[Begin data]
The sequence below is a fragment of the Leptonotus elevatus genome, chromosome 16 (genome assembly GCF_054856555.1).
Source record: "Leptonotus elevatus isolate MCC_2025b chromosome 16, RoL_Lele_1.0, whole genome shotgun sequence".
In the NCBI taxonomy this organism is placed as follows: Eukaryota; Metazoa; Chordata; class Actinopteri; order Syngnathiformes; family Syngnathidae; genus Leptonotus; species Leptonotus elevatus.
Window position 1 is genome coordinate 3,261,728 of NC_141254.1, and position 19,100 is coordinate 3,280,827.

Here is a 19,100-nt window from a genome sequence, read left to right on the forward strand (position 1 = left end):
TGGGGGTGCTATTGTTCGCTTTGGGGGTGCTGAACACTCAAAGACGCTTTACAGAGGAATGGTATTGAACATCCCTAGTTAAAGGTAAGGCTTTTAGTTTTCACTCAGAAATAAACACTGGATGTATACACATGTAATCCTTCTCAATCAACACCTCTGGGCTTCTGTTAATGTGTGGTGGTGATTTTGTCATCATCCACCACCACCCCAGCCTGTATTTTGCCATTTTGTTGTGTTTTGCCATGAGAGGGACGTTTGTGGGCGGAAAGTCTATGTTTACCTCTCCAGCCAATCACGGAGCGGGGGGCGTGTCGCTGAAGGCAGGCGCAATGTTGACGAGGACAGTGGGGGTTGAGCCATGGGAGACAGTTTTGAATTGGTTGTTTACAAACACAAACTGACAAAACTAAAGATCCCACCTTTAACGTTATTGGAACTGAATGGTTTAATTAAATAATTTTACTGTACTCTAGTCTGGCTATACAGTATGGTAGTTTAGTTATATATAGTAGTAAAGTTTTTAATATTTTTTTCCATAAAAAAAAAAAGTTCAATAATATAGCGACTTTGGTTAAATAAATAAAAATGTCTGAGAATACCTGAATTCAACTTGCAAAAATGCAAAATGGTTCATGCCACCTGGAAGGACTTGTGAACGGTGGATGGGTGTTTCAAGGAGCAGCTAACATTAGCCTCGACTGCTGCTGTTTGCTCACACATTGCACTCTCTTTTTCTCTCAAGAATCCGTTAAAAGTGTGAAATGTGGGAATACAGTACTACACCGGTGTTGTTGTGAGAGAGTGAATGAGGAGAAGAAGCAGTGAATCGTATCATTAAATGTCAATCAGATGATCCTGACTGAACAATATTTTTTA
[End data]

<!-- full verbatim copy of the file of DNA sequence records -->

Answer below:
The sequence below is a fragment of the Leptonotus elevatus genome, chromosome 16 (genome assembly GCF_054856555.1).
Source record: "Leptonotus elevatus isolate MCC_2025b chromosome 16, RoL_Lele_1.0, whole genome shotgun sequence".
In the NCBI taxonomy this organism is placed as follows: Eukaryota; Metazoa; Chordata; class Actinopteri; order Syngnathiformes; family Syngnathidae; genus Leptonotus; species Leptonotus elevatus.
Window position 1 is genome coordinate 3,261,728 of NC_141254.1, and position 19,100 is coordinate 3,280,827.

Here is a 19,100-nt window from a genome sequence, read left to right on the forward strand (position 1 = left end):
TGGGGGTGCTATTGTTCGCTTTGGGGGTGCTGAACACTCAAAGACGCTTTACAGAGGAATGGTATTGAACATCCCTAGTTAAAGGTAAGGCTTTTAGTTTTCACTCAGAAATAAACACTGGATGTATACACATGTAATCCTTCTCAATCAACACCTCTGGGCTTCTGTTAATGTGTGGTGGTGATTTTGTCATCATCCACCACCACCCCAGCCTGTATTTTGCCATTTTGTTGTGTTTTGCCATGAGAGGGACGTTTGTGGGCGGAAAGTCTATGTTTACCTCTCCAGCCAATCACGGAGCGGGGGGCGTGTCGCTGAAGGCAGGCGCAATGTTGACGAGGACAGTGGGGGTTGAGCCATGGGAGACAGTTTTGAATTGGTTGTTTACAAACACAAACTGACAAAACTAAAGATCCCACCTTTAACGTTATTGGAACTGAATGGTTTAATTAAATAATTTTACTGTACTCTAGTCTGGCTATACAGTATGGTAGTTTAGTTATATATAGTAGTAAAGTTTTTAATATTTTTTTCCATAAAAAAAAAAAGTTCAATAATATAGCGACTTTGGTTAAATAAATAAAAATGTCTGAGAATACCTGAATTCAACTTGCAAAAATGCAAAATGGTTCATGCCACCTGGAAGGACTTGTGAACGGTGGATGGGTGTTTCAAGGAGCAGCTAACATTAGCCTCGACTGCTGCTGTTTGCTCACACATTGCACTCTCTTTTTCTCTCAAGAATCCGTTAAAAGTGTGAAATGTGGGAATACAGTACTACACCGGTGTTGTTGTGAGAGAGTGAATGAGGAGAAGAAGCAGTGAATCGTATCATTAAATGTCAATCAGATGATCCTGACTGAACAATATTTTTTA